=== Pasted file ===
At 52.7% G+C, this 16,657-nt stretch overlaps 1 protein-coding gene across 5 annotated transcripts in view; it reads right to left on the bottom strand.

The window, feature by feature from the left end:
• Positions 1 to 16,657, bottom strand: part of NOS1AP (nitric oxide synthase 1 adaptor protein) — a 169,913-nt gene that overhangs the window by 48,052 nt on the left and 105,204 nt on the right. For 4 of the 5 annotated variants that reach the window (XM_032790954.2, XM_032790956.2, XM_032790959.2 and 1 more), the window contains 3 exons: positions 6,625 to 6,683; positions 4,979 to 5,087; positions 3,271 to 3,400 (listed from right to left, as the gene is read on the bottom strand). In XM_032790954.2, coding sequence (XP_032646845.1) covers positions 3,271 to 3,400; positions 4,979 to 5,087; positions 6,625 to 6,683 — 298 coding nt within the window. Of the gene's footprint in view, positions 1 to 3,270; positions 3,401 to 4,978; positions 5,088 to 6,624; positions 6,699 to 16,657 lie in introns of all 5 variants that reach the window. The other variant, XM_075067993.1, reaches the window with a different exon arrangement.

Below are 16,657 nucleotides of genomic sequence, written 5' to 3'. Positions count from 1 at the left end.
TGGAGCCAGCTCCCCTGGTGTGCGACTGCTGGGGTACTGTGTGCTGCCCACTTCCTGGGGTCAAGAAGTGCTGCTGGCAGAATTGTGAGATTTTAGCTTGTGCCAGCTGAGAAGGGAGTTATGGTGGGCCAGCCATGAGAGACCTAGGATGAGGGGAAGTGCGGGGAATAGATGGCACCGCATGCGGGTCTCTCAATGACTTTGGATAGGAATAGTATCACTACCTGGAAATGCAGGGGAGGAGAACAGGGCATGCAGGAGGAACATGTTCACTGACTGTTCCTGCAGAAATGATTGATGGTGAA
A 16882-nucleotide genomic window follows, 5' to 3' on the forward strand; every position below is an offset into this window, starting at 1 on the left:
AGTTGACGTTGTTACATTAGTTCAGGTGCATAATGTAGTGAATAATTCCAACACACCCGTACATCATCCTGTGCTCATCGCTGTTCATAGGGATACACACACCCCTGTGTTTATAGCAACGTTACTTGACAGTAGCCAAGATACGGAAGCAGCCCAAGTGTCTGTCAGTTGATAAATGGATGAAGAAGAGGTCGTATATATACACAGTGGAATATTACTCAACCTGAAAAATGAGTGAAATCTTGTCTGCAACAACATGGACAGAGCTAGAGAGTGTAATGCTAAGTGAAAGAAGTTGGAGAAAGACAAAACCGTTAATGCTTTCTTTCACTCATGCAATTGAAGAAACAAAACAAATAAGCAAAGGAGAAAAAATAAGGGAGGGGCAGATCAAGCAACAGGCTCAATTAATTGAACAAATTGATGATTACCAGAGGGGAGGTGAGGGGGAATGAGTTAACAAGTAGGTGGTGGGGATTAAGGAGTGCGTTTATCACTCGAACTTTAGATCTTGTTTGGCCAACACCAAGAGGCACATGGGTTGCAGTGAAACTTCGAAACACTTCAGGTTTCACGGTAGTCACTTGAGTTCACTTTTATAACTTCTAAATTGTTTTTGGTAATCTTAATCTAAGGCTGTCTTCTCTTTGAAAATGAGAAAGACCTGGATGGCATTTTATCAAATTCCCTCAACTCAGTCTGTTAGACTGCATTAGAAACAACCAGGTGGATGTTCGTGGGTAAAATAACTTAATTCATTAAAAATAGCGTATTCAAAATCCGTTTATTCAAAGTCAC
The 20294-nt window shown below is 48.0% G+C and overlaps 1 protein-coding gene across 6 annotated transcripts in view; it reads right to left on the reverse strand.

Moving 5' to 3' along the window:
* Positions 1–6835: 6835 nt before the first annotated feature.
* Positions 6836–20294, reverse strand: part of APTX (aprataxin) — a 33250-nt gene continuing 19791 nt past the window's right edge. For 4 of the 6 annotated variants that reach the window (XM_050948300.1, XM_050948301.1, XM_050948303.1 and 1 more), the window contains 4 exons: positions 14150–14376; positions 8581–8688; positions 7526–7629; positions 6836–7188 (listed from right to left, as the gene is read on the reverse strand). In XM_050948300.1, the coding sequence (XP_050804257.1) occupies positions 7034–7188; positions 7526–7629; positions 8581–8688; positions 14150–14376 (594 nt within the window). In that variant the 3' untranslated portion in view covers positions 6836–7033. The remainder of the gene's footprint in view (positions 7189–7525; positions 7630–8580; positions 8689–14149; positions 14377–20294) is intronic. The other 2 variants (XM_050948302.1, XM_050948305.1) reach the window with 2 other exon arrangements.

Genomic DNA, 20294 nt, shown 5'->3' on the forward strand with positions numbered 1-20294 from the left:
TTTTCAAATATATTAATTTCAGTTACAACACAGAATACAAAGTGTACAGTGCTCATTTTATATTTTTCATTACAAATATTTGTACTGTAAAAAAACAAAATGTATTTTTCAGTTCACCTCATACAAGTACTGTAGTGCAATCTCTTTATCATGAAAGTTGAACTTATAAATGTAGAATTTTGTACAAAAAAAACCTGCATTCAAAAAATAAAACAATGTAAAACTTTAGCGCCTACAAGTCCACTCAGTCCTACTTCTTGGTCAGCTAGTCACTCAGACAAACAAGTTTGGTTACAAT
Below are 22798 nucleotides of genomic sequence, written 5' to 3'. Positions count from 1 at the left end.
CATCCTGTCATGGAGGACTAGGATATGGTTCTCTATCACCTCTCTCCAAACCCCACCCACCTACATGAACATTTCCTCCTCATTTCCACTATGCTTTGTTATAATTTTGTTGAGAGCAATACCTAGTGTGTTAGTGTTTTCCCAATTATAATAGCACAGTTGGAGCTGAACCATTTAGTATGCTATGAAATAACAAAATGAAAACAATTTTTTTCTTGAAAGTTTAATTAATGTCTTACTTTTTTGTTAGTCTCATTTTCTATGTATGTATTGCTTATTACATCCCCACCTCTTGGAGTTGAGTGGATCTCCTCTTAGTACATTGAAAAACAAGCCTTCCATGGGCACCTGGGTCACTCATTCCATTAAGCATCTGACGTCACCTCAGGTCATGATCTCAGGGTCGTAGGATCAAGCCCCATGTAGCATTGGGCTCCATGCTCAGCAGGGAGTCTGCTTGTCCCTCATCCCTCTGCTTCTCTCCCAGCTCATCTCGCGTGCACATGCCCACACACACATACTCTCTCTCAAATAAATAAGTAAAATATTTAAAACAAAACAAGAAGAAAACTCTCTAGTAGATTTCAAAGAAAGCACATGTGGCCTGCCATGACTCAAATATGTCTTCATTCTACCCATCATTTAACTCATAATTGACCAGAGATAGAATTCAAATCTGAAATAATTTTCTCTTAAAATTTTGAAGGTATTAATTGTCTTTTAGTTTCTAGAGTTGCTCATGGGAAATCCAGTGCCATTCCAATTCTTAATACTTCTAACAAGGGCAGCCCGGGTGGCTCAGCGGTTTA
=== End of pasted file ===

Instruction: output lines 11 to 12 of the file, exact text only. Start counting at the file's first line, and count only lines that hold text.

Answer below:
* Positions 6836–20294, reverse strand: part of APTX (aprataxin) — a 33250-nt gene continuing 19791 nt past the window's right edge. For 4 of the 6 annotated variants that reach the window (XM_050948300.1, XM_050948301.1, XM_050948303.1 and 1 more), the window contains 4 exons: positions 14150–14376; positions 8581–8688; positions 7526–7629; positions 6836–7188 (listed from right to left, as the gene is read on the reverse strand). In XM_050948300.1, the coding sequence (XP_050804257.1) occupies positions 7034–7188; positions 7526–7629; positions 8581–8688; positions 14150–14376 (594 nt within the window). In that variant the 3' untranslated portion in view covers positions 6836–7033. The remainder of the gene's footprint in view (positions 7189–7525; positions 7630–8580; positions 8689–14149; positions 14377–20294) is intronic. The other 2 variants (XM_050948302.1, XM_050948305.1) reach the window with 2 other exon arrangements.

Genomic DNA, 20294 nt, shown 5'->3' on the forward strand with positions numbered 1-20294 from the left: